I did it. I don’t deny a thing… These laws–I was not about to break them, not out of fear of some man’s wounded pride, and face retribution of the gods. Die I must, I’ve known it all my life. [p. 81 ln. 492, and p.82 ln. 509-513]
We can see true courage here, specifically when she says, “I don’t deny a thing” because she leaves herself defenceless to all the consequences. In conclusion, Antigone embodies the most important human characteristic of courage by not only defying law and risking her life to do what is right but by also facing the consequences.
Oedipus the King, by Sophocles was, in the beginning, very puzzling to me, because I wondered how anyone in today’s world could relate to the characters in Oedipus in any way. Something that Mr.MacKnight had been hinting at throughout our class discussions. The more I read, however, the more I understood how writing analysts made the comparisons from Oedpius to modern mankind. It’s not common, of course, for someone in today’s world to kill their father and marry their mother along with all the other treachery Oedipus commits, but those are simply exaggerated metaphors for things we do see in today’s world. The largest piece of Oedipus that carries over into the modern era is his infamous stubborn unwillingness to see the truth (ignorance) and short temper. We see subtly this trait in Oedipus throughout the play but a time when it is clear is when Oedipus is speaking to a messenger from Corinth,
Oedipus: “What are you saying–Polybus was not my father?” Messenger: “No more than I am. He and I are equals.” Oedipus: “My father–how can my father equal nothing? You’re nothing to me!”
From this we can see both his ignorance, as he fails to understand he was adopted, and his fiery temper, as he lashes out at the messenger for simply trying to deliver the truth. I can see this in my life, specifically through one of my friends, who in math class will occasionally get a question wrong and instead of admitting to the mistake and correcting it they will defend their answer, thinking it’s the truth even when it’s not, as well as lashing out often with insults regarding my math. In conclusion many traits of Oedipus, including temper and ignorance can unfortunately be seen in our world today.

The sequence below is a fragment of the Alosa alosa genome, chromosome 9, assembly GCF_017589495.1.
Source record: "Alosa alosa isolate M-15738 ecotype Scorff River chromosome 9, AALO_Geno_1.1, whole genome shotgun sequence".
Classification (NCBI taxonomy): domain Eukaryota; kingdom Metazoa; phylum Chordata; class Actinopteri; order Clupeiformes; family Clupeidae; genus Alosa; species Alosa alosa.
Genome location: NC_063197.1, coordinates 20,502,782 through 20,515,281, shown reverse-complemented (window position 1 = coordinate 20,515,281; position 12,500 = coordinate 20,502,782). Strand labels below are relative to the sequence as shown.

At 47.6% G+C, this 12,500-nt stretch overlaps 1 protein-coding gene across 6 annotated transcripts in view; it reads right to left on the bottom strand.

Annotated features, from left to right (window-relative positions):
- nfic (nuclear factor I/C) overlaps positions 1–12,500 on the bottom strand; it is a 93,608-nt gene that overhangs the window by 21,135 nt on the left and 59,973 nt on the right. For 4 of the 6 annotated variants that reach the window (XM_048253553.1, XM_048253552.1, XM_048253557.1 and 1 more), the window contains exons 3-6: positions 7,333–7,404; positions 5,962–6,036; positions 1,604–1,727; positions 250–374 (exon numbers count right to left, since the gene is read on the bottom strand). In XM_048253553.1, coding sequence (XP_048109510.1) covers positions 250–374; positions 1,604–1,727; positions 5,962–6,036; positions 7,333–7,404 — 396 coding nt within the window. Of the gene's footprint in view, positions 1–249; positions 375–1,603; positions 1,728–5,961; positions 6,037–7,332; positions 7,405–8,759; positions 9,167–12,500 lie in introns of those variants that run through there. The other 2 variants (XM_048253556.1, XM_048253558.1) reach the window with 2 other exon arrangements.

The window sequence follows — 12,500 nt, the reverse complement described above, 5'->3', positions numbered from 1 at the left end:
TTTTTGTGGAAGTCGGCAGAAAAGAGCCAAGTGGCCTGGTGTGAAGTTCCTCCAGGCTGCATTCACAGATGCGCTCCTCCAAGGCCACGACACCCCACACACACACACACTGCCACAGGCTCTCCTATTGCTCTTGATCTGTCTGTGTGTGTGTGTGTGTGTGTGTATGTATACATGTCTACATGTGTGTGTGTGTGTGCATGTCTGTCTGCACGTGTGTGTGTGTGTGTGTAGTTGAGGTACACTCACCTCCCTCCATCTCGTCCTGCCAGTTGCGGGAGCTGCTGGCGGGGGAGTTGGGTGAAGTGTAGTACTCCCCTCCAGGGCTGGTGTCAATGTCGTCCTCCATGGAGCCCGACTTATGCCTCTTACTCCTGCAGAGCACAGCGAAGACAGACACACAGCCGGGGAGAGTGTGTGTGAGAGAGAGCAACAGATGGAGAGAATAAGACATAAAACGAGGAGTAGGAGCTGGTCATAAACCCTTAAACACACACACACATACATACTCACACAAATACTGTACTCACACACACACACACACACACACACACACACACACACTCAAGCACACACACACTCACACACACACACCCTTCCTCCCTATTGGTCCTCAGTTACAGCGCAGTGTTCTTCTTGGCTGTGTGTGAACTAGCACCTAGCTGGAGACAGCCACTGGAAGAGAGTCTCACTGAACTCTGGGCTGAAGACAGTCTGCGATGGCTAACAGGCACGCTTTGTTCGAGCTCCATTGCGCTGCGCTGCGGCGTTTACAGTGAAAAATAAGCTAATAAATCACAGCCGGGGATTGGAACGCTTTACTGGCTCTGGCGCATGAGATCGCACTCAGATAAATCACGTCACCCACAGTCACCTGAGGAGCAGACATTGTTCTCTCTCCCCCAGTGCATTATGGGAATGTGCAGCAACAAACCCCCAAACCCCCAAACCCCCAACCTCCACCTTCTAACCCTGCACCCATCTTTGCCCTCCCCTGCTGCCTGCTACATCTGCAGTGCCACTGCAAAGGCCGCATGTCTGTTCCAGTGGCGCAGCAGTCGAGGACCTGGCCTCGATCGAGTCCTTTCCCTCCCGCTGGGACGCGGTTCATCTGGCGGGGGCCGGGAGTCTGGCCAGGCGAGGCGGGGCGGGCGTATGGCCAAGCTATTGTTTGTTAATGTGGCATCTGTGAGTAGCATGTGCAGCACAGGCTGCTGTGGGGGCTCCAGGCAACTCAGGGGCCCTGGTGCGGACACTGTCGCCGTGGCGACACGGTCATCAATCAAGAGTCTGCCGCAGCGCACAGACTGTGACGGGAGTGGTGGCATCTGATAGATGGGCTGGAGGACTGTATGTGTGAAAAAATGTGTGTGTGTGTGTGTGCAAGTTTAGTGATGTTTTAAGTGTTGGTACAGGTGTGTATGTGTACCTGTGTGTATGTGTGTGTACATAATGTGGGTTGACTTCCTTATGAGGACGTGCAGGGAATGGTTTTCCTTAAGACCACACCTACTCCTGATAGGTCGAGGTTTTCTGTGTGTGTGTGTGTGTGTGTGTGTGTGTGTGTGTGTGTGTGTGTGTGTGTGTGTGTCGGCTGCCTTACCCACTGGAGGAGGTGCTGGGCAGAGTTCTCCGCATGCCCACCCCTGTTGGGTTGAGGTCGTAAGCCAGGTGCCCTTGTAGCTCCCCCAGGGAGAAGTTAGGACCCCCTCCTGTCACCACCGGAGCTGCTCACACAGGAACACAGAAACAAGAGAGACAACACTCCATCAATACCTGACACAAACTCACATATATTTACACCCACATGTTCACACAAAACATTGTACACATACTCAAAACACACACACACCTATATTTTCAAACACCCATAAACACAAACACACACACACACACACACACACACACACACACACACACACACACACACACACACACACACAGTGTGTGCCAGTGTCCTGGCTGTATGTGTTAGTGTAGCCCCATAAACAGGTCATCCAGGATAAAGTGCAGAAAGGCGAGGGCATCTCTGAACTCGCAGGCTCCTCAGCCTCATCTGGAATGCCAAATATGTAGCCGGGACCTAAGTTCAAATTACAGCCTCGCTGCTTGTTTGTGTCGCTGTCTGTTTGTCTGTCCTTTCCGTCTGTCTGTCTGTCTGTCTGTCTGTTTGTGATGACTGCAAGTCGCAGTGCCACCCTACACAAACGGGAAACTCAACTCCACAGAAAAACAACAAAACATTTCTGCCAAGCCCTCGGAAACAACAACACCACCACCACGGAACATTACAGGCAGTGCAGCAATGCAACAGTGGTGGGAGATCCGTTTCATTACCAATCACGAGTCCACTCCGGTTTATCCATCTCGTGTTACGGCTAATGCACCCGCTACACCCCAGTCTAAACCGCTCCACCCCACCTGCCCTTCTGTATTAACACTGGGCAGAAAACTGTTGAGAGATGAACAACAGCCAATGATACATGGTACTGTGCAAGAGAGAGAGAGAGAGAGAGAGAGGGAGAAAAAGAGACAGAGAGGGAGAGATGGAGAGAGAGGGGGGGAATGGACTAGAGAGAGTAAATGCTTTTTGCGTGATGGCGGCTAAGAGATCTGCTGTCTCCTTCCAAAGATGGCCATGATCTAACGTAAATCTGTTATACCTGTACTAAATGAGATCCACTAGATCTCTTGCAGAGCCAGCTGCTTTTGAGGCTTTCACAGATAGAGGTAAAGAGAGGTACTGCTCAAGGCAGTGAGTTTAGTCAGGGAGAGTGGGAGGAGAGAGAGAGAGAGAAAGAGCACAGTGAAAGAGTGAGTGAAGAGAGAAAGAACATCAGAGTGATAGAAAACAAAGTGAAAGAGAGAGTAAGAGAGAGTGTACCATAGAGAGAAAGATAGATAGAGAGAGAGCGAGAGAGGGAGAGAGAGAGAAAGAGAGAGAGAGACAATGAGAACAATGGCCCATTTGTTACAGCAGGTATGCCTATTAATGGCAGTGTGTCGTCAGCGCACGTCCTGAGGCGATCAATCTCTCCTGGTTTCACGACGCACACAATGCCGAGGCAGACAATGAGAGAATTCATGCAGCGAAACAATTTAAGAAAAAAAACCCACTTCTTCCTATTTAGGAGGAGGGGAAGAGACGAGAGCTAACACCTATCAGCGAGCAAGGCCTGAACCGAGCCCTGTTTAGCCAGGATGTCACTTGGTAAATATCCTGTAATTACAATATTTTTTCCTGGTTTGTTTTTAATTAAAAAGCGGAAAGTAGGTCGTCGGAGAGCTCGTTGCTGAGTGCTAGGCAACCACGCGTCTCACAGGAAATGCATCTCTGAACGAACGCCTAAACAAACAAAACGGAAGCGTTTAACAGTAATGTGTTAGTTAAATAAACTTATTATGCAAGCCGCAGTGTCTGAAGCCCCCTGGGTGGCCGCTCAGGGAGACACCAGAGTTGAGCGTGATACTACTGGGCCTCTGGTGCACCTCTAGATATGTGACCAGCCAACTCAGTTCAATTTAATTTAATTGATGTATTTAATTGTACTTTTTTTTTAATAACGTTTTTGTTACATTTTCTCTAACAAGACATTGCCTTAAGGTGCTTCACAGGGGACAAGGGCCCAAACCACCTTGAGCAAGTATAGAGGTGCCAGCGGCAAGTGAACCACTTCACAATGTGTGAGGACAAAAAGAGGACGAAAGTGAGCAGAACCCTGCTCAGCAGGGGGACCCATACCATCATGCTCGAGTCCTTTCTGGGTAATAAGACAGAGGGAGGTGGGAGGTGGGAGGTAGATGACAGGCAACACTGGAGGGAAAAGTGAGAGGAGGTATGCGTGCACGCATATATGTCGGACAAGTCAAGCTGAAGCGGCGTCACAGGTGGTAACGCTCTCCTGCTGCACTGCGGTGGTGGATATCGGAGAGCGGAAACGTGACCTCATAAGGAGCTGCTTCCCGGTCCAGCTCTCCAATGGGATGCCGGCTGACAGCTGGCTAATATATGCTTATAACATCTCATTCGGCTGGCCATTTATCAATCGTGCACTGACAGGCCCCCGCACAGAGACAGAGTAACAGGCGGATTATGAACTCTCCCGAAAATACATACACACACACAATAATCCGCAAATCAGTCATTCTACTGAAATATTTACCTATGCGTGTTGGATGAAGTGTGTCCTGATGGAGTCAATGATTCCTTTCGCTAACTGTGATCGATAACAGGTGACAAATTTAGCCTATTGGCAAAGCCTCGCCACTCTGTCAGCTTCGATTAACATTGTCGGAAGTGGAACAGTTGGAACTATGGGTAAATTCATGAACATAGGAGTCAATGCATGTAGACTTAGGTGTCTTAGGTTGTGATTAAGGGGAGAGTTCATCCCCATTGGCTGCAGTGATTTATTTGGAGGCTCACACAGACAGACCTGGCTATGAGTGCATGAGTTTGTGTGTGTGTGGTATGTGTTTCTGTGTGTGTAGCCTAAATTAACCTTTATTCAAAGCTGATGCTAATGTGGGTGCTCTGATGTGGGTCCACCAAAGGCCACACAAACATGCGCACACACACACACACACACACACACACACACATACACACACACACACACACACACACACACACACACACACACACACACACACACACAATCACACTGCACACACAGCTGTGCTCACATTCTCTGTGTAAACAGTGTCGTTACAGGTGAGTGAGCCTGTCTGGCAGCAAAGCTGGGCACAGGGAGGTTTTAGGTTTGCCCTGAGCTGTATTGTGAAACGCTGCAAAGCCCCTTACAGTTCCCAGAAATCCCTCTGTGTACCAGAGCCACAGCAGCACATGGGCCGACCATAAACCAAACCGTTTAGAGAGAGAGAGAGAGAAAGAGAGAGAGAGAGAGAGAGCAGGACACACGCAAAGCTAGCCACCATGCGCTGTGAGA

Enough is Enough, by Laura Bates, is a blog article about sexism related issues, such as consent and image, that Bates along with many other blog users have experienced. Bates summarizes these accounts in her article explaining how this sexism happens to almost every woman, in almost every situation, and at any age. Bates also touched on the negligence and denial regarding sexism saying how it wasn’t just men who believed that sexism was no longer an issue but also a very significant portion of women. Bates found that the type of sexism varied with age, with women around 18 and above facing a world with less opportunities and more direct sexual abuse, and women 18 and below facing a world with a more passive version of sexual abuse (verbal) and appearance discrimination; there were, however, some sexist issues found throughout all ages of women and that had to do with consent. Her main point through her article is that “enough is enough” and that people need to change, not through any constitution or big change in the law, but change the way they think. This is a very powerful and progressive opinion especially for the time it was written, however, its message is important and has inspired many women to stand up against oppressive sexism both major and minor.